Dataset Row-Level Security
Row-level security restricts access to data based on the characteristics of the person viewing the data. Within Sigma, membership to a team and/or a user’s email can be used to filter what data is visible.
To implement this feature, you must have Can Edit access on the individual dataset.
Set Up Row Level Security
Create a column with user-identifying filter criteria
Creating the right filter logic is the key to row-level security.
Sigma offers two functions that provide information about the current user. CurrentUserEmail returns the email of the user viewing the data. CurrentUserInTeam returns True if the current user is a member of any of the given teams.
Both functions can be used as a test to filter data.
Before you start: This action is only available in Edit mode. To begin editing, click Edit in the top right corner of the page.
- Open the dataset's worksheet tab.
- Add a new column.
- Enter a formula for your user-identifying filter criteria.
The formula should produce logical (true/false) values.
Let’s say you have a table with sales results, and you want each salesperson to see only their results.
First, you need to pull in the emails associated with each line of data in the Sales Results. You can then create a new column and set up the formula that tests for what data the viewer should see.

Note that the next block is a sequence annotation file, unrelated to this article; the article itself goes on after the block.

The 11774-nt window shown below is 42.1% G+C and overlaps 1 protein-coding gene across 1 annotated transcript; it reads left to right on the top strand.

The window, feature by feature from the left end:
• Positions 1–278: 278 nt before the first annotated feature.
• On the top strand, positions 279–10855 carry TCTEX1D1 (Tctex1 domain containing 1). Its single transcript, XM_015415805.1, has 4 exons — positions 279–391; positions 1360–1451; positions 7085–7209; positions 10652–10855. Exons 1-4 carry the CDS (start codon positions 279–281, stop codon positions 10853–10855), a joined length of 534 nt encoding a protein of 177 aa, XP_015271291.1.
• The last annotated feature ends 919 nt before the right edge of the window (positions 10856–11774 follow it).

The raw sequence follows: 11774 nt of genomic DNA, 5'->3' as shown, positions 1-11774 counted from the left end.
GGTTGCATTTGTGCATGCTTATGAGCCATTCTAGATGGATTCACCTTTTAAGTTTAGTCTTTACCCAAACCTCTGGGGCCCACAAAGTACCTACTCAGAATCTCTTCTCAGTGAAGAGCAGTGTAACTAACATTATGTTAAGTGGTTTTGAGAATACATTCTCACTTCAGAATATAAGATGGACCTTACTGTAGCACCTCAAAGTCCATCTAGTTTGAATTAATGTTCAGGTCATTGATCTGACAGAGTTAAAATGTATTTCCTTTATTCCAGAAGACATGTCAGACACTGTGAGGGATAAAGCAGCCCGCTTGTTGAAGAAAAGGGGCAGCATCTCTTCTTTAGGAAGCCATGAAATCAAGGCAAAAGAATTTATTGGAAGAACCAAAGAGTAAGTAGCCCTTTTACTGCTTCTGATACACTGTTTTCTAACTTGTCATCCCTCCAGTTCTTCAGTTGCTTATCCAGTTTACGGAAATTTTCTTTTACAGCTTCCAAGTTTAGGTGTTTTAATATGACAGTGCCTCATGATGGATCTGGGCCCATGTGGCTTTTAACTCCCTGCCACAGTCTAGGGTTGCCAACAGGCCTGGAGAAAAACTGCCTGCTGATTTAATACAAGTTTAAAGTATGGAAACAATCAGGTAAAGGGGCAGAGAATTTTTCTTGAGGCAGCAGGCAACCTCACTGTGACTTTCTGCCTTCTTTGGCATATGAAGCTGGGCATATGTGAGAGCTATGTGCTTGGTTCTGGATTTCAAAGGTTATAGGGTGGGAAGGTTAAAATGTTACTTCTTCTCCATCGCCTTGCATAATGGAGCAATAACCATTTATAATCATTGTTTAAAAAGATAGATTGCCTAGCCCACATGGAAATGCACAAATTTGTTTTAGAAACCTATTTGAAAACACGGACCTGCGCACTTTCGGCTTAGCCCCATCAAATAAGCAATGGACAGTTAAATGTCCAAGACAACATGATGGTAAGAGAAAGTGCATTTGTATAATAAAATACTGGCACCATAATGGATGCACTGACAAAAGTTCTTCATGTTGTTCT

[Salesperson Email] = CurrentUserEmail()
This formula looks at emails in the column [Salesperson Email] and checks if it matches the email of the user currently viewing the dataset or its child document. It will return True for all rows where the current user’s email matches the salesperson email. You now have a test for what data should be shown to which user.
Sigma can also create team level row security using CurrentUserInTeam. This function checks to see if the current user viewing the data is part of any of the specified teams.
To set up team security, create a column that associates the data with the correct Sigma team. If the Southwest should only see data from California, Nevada and Arizona, set up a column with that logic.
If( [Region] = “California”, “South West”, [Region] = “Nevada”, “South West”, [Region] = “Arizona”, “South West”)
This will create a column that has the value Southwest for all rows of data that have the [Region] set to California, Nevada, or Arizona.
Expand this logic to include all of the teams you want to test for. Then create your filter column.
This will return True for every row of data where the current user belongs to the team indicated in that row of the [Team] column. You now know which data should be shown to someone, based on what teams they are a member of.
Filters can also be set up to test for multiple conditions. You could filter a sheet to show salespeople only data from leads that they own, and show all the data to sales managers.
( [Salesperson Email] = CurrentUserEmail() ) or ( CurrentUserInTeam(“Sales Manager”) )
This will return TRUE for all rows when the viewer is in the “Sales Manager” team and will return TRUE only for rows where the viewer email matches the Salesperson Email for all other viewers.
Filter the column
Once you have a column with your filter criteria set up, you can filter your dataset to only show the desired data.
- Select the column.
- Filter to only show rows where the value is True.
This will filter the dataset and any child documents to only show data when the current user matches the filter criteria.
- Hide the filtered column.